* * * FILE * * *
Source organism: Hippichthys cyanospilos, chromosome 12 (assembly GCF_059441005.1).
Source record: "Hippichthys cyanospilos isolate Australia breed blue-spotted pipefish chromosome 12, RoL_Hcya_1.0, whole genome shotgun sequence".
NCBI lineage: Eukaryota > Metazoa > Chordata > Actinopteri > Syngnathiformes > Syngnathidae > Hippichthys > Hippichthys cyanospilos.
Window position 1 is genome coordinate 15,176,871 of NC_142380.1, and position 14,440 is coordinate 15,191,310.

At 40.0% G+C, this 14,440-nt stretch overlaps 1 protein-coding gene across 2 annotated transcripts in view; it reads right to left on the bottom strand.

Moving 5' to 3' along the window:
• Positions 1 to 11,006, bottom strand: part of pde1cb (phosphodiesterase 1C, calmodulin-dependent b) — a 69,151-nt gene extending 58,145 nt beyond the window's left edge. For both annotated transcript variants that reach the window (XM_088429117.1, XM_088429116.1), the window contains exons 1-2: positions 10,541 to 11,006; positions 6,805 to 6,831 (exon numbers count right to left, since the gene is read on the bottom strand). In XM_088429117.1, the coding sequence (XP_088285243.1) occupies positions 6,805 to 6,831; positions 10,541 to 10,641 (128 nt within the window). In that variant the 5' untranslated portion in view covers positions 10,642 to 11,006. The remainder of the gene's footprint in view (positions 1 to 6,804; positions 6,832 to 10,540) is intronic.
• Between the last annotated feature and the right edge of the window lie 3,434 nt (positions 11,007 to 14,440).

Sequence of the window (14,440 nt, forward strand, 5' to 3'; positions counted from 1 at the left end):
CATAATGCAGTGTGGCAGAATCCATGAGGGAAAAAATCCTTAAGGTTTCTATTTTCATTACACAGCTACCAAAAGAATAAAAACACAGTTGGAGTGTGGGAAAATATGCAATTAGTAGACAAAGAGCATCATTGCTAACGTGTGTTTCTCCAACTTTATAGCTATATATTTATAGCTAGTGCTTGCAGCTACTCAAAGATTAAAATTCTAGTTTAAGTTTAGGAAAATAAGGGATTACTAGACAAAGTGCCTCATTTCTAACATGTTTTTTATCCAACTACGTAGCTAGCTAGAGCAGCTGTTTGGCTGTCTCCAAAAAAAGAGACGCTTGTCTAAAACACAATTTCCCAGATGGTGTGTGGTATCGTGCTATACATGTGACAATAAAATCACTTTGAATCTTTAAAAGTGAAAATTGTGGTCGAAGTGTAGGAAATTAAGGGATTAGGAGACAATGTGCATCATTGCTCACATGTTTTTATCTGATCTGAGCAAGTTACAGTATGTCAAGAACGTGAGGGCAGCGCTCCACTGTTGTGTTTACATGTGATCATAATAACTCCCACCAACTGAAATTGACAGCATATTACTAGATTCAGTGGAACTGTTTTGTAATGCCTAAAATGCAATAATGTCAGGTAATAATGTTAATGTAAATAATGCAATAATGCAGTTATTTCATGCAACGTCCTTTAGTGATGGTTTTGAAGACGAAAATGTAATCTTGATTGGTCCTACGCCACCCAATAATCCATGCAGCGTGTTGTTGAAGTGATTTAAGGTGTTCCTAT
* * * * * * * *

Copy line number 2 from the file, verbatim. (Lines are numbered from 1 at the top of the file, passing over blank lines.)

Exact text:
Source record: "Hippichthys cyanospilos isolate Australia breed blue-spotted pipefish chromosome 12, RoL_Hcya_1.0, whole genome shotgun sequence".